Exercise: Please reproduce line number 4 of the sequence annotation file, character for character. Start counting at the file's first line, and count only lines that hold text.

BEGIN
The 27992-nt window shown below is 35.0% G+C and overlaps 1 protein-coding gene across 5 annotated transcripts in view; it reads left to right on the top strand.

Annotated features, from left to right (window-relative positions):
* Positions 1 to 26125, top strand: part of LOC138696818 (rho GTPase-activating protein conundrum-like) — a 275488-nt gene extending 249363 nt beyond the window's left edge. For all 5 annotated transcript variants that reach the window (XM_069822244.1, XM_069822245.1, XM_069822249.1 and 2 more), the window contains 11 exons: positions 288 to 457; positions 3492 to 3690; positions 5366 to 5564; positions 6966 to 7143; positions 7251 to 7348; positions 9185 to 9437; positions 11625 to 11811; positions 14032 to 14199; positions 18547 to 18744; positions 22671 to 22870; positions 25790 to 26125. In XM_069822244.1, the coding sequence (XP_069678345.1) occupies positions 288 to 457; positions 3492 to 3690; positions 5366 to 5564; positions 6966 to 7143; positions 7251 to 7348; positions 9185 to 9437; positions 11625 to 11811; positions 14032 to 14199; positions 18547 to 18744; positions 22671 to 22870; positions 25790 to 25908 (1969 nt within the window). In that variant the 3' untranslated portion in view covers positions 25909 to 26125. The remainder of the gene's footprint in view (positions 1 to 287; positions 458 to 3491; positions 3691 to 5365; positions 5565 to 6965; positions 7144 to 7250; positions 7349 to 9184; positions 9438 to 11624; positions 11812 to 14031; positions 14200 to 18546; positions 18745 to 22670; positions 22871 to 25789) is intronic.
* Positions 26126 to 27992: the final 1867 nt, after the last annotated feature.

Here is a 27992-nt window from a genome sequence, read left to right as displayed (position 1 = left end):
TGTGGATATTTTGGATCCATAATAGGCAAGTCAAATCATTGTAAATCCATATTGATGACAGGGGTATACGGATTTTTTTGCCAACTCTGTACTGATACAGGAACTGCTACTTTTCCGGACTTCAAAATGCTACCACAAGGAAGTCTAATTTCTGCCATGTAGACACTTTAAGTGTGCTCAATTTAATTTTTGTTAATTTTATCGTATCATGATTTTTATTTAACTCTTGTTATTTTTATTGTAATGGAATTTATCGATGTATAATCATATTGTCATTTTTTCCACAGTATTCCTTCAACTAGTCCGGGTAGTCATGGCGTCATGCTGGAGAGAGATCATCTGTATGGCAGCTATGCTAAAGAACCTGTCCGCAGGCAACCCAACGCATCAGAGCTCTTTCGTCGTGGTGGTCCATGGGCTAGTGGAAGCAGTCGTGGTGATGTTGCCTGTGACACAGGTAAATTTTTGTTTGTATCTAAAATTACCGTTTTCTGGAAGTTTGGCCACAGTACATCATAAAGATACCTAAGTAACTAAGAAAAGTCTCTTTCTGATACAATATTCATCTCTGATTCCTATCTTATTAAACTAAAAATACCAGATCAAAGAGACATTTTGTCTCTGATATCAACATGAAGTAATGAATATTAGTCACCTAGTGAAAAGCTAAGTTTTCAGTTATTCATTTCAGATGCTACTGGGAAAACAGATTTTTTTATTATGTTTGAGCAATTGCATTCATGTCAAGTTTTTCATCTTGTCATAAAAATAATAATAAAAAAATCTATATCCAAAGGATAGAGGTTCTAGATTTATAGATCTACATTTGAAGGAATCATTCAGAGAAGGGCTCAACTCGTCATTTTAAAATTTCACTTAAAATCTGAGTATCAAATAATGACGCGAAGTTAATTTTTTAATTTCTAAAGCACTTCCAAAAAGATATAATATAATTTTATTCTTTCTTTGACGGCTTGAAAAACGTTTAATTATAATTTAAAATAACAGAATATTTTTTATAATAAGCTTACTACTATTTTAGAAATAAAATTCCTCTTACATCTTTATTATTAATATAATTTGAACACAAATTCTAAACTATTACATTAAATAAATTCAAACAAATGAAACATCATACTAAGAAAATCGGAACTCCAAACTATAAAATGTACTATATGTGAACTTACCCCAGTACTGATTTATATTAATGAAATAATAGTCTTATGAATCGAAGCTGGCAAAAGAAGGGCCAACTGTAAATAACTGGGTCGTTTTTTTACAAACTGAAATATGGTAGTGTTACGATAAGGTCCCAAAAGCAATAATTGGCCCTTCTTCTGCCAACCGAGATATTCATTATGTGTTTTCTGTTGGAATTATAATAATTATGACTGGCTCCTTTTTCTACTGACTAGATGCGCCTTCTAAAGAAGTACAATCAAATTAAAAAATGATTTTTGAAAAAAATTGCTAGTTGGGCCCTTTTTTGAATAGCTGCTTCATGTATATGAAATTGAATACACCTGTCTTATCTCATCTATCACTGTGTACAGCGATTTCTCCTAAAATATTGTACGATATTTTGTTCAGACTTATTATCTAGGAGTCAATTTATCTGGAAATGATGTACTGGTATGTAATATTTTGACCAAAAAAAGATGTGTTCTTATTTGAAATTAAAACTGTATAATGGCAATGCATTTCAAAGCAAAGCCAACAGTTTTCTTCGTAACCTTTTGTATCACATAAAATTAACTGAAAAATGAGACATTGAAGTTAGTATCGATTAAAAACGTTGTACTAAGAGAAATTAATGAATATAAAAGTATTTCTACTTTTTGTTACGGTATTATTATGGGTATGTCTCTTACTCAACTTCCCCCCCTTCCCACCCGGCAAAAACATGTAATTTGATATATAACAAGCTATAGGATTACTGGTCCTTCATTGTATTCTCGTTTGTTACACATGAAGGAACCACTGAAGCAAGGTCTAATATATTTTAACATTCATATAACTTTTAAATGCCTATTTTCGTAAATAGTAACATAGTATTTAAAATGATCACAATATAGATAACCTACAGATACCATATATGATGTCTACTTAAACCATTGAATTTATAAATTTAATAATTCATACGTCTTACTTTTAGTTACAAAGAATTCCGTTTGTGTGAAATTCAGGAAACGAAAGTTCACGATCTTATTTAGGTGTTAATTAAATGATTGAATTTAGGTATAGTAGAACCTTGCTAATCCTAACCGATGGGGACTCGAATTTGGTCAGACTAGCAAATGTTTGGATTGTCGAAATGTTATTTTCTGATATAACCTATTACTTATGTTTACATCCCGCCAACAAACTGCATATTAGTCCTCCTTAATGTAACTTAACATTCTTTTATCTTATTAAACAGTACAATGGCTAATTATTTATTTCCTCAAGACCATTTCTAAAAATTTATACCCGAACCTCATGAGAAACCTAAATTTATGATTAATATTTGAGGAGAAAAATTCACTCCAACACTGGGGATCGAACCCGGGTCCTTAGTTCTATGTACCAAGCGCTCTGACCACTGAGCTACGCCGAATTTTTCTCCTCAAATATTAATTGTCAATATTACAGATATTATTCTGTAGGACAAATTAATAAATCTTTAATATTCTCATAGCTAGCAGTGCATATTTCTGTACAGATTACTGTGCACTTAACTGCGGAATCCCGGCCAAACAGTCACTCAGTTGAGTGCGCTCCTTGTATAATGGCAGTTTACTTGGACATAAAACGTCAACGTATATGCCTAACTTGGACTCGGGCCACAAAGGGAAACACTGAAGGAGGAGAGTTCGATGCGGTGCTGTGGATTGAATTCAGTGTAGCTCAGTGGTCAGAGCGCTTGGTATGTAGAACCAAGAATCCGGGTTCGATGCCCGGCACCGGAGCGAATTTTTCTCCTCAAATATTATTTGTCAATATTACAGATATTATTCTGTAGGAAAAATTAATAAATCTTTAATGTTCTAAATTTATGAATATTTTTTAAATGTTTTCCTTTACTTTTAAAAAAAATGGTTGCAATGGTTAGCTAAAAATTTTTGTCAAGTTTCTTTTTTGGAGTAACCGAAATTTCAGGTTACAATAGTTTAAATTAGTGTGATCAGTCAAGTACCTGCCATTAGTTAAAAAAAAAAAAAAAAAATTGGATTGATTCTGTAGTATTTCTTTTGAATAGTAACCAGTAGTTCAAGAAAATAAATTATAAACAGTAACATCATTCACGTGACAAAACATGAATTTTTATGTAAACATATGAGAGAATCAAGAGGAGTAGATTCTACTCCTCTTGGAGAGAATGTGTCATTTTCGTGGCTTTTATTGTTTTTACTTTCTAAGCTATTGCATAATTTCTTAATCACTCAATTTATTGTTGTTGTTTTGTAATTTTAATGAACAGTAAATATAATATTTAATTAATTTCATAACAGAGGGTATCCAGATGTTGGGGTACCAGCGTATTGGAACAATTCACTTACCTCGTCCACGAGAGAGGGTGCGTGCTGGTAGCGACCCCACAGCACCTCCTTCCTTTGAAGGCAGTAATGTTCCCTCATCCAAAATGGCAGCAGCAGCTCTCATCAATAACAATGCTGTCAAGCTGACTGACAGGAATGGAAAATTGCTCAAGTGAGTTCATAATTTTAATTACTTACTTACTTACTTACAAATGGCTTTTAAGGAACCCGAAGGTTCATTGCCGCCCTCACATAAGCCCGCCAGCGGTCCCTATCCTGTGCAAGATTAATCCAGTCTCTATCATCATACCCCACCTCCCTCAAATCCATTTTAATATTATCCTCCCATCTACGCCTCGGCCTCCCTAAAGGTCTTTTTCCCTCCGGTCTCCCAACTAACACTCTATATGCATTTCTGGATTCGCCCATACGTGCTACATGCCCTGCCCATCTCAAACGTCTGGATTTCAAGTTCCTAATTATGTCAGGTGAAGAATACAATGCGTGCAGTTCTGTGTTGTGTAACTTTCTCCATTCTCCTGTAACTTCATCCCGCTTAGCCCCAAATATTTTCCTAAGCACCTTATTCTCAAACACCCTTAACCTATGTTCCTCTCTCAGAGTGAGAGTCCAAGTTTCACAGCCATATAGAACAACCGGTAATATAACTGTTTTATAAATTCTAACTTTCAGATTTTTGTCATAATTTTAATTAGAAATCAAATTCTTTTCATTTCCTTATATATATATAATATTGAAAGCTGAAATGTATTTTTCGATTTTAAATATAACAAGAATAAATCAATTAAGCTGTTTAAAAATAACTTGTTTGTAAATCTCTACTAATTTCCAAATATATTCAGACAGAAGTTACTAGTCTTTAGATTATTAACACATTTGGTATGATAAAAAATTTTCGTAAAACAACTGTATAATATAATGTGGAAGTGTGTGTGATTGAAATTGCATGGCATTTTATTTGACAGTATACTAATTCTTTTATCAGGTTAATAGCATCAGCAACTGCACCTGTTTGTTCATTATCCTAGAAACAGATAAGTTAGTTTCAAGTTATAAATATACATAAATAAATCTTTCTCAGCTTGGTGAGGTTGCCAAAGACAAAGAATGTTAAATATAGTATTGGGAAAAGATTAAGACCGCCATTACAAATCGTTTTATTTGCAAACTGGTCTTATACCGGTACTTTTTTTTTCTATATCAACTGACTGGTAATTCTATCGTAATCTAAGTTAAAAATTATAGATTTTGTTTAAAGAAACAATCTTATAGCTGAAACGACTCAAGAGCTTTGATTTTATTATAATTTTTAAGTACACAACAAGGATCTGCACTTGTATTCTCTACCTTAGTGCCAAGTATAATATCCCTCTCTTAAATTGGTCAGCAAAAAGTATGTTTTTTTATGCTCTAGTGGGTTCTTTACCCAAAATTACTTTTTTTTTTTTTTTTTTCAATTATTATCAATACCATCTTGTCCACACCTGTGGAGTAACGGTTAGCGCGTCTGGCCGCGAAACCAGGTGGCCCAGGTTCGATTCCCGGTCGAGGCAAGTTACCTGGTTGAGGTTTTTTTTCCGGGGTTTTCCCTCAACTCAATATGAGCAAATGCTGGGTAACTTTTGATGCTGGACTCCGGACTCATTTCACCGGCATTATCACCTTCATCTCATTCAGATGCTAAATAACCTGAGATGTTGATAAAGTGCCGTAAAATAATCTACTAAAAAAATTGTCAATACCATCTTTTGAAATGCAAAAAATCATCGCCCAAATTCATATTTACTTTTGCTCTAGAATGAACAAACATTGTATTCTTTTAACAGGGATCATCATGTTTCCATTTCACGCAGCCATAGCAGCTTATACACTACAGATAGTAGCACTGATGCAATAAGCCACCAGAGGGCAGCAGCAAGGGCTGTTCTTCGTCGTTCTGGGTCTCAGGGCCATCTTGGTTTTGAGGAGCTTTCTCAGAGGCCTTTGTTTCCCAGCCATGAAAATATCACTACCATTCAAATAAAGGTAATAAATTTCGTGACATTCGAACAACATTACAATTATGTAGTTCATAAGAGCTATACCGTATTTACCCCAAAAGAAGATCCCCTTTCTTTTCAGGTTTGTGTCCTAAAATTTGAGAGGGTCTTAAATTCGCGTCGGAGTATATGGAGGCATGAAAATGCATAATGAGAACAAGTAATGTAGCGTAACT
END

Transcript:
* Positions 26126 to 27992: the final 1867 nt, after the last annotated feature.